Skin Cancer

A lot of people take their skin for granted, probably because they know little about it. Here is a little eye opening article that will deliver a couple of fast facts about skin cancer.

The Skin

An amazing thing about the skin is that it is in fact the biggest organ in our body. It covers all the internal organs as well as serves to give these organs protection. It also acts as a barrier from all other harmful elements outside of our body, including germs and other elements that could harm our internal organs. It also helps keep our body from losing a lot of fluid. Aside from all that, it aids in keeping our temperature at normal level and helps our body get rid of wastes. There are some particular cells in our skin that interact with our brain and make us feel temperature, touch, and pain sensations.

Skin Cancer

Skin cancer is probably the most widespread of all cancers. About half of every cancer in the US is skin cancer. A total of above 2 million cases of squamous cell and basal cell skin cancer is discovered in the US every year. The gravest kind of skin cancer, melanoma, is expected to account beyond 75,000 of skin cancer cases in 2012.

Types of Skin Cancers

Squamous and basal cell skin cancers. These cancers are categorized as non-melanomas. Usually, they begin in the squamous and basal cell, thus the names. These are located just at the base of the skin’s outer layer.

Most of the time, non-melanoma skin cancers occur on the parts of the body that are exposed to the sun, including the face, neck, lips, ear, as well as the back of the hands. They can either be slow or fast growing, depending on the kind, but they seldom spread to other parts of our body. Squamous or basal cell cancers have higher chances of being cured if they are discovered early and treated right then.

Melanoma Skin Cancer

This type of cancer starts at the melanocytes (cells that produce pigment melanin for skin color). Melanin serves to give protection to the deeper skin layers from the sun’s harmful rays.

Like the previous kind, melanoma is mostly curable when discovered at early stages. This type accounts for just a few of skin cancer, yet it is more dangerous than others and actually causes most of the deaths from skin cancers. More than 75,000 cases are expected to be melanoma skin cancer in 2012. Around 9,000 of about 12,000 skin cancer deaths each year is due to this kind.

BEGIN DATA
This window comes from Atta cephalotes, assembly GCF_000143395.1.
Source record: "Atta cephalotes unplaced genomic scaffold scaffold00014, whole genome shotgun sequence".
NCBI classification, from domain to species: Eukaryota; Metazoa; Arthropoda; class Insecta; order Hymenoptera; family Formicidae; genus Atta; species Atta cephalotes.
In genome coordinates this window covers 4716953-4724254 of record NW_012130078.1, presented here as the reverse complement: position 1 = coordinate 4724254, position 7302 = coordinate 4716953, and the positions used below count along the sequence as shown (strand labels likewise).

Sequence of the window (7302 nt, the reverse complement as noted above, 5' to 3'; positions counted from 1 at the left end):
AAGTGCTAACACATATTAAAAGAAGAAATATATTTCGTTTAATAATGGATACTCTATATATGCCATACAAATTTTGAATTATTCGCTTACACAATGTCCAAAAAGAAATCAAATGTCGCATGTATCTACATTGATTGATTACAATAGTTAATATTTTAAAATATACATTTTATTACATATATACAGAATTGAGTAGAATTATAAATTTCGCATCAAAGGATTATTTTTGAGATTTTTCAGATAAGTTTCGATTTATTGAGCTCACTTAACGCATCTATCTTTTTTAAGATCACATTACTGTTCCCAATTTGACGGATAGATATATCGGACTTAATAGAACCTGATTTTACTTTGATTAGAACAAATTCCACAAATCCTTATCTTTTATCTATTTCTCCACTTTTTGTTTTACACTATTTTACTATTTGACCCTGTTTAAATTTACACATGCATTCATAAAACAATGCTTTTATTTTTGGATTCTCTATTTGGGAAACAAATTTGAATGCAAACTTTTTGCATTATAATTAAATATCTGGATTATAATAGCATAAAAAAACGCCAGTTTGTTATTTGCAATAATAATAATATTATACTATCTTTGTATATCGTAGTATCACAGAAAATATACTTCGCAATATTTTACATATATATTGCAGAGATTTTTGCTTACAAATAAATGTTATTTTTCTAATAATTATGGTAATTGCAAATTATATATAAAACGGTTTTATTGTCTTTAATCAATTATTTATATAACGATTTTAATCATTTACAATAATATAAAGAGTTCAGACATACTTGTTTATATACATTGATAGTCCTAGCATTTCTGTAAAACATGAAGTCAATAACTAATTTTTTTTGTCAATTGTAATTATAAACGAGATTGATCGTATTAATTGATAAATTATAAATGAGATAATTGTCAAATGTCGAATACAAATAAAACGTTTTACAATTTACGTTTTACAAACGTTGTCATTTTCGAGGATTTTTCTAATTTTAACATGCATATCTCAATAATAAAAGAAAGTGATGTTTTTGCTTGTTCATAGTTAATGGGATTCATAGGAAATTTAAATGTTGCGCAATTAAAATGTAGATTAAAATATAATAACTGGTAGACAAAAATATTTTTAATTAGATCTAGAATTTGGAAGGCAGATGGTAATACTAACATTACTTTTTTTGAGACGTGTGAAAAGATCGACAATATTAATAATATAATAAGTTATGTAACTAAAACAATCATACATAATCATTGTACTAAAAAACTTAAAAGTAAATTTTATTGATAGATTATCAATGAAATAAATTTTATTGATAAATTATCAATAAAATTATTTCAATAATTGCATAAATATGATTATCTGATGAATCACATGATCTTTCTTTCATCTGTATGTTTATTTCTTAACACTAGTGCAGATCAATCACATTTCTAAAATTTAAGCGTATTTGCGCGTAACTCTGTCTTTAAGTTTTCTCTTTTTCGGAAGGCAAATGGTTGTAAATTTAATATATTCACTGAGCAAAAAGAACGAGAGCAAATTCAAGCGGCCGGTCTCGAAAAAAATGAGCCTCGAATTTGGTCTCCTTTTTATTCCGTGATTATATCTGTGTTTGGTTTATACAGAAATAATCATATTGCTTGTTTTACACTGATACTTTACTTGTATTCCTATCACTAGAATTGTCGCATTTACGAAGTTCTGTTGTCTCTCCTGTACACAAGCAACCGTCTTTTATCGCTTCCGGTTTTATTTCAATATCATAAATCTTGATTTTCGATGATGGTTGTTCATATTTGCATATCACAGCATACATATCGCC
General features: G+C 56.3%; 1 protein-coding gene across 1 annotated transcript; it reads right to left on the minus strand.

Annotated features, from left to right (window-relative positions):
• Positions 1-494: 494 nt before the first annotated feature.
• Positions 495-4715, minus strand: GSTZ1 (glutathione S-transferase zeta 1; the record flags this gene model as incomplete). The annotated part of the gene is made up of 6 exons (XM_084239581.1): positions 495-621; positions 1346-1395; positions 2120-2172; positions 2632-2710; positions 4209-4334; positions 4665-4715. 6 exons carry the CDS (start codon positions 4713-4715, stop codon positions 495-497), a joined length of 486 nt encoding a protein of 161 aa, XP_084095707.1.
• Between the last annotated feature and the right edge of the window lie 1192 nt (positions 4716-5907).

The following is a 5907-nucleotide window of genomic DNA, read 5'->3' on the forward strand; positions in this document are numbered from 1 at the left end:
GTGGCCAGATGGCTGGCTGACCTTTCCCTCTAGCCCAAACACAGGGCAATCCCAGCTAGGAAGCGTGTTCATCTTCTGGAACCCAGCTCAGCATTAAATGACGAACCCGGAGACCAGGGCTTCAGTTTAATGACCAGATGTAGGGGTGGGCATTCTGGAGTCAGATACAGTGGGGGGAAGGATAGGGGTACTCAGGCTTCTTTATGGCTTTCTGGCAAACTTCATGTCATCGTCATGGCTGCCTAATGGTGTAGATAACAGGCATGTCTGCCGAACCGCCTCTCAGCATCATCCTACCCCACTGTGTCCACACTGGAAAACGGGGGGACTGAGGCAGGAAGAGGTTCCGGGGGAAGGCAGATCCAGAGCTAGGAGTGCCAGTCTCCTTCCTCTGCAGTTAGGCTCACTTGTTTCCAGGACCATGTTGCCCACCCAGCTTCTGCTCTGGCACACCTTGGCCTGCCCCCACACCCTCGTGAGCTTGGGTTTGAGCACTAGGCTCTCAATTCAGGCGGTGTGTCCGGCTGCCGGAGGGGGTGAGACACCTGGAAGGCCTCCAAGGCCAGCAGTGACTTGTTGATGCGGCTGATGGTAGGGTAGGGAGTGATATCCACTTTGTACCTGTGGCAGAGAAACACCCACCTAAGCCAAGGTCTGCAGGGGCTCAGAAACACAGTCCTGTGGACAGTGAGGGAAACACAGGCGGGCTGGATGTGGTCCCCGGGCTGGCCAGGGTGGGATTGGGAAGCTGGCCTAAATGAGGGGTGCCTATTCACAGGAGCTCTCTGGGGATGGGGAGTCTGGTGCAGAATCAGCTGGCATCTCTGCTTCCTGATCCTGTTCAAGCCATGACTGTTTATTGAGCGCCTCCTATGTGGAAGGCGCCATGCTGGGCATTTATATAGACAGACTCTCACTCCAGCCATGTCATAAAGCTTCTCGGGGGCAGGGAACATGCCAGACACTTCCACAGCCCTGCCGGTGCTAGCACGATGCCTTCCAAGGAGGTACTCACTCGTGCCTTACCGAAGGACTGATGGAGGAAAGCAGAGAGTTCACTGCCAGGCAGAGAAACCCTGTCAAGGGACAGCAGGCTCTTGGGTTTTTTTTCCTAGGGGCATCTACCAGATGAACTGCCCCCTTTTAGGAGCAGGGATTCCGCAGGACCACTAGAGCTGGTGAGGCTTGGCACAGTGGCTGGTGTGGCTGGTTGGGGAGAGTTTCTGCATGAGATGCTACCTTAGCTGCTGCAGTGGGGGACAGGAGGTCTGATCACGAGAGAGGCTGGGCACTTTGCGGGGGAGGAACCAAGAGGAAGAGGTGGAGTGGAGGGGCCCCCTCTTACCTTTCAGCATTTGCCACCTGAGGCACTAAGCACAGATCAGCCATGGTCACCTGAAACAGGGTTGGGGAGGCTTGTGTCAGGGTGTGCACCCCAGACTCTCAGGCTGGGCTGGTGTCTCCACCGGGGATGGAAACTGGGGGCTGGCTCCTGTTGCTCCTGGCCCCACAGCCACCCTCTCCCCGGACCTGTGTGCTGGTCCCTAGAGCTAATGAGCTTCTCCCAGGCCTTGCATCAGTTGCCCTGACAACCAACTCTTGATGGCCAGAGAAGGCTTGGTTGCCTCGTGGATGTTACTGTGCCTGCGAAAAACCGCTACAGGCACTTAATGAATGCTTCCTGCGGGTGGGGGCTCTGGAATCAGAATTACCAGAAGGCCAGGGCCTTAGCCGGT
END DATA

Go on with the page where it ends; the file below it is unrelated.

Other kinds of Skin Cancer

The various other kinds of skin cancers are rare. These include Merkel cell carcinoma, keratoacanthomas, Kaposi sarcoma, skin lymphoma, sarcomas, and skin adnexal tumors. These cancers are non-melanoma kinds.

Skin Cancer Risks

There are a lot of risks that can bring about skin cancer. These include:

  • Pale complexion
  • Too much ultraviolet (UV) exposure (includes tanning booths) or when going out without any type of skin protection
  • Work related (exposure to radium, coal tar, creosote, pitch, or arsenic compounds)
  • Family history
  • Unusual or numerous moles
  • Extreme sunburns (past history included)

Signs and Symptoms of Skin Cancer

Skin cancer, when found early, can be very helpful for both the patient and his doctor. The following signs and symptoms should be help identify whether or not skin cancer is present:

  • Any skin change, particularly the mole size or color, spot, growth, or a new growth (whether it has color or not)
  • Spread of color or pigmentation (such as when color goes past the mole mark)
  • Sensations changes (pain, itchiness, or tenderness)
  • Appearance change , bleeding, or oozing of a nodule or bump

Skin Cancer Prevention

In order to help decrease the risk of skin cancers, we should do some of the activities that help keep them from developing.

  • The sun should be avoided between 10a.m. and 4p.m.
  • Seek for shade, especially during noon time when the rays of the sun are the strongest. A good trick is to observe our shadow. If it is shorter than you that means the rays of the sun are at their strongest.
  • Sunscreen, sunglasses, wide-brimmed hat. These will help cover your skin from the harmful UV rays of the sun.
  • Even when there are clouds, UV rays can still travel through them.


 Image courtesy of

Daisy Jane Antipuesto RN MN

Currently a Nursing Local Board Examination Reviewer. Subjects handled are Pediatric, Obstetric and Psychiatric Nursing. Previous work experiences include: Clinical instructor/lecturer, clinical coordinator (Level II), caregiver instructor/lecturer, NC2 examination reviewer and staff/clinic nurse. Areas of specialization: Emergency room, Orthopedic Ward and Delivery Room. Also an IELTS passer.

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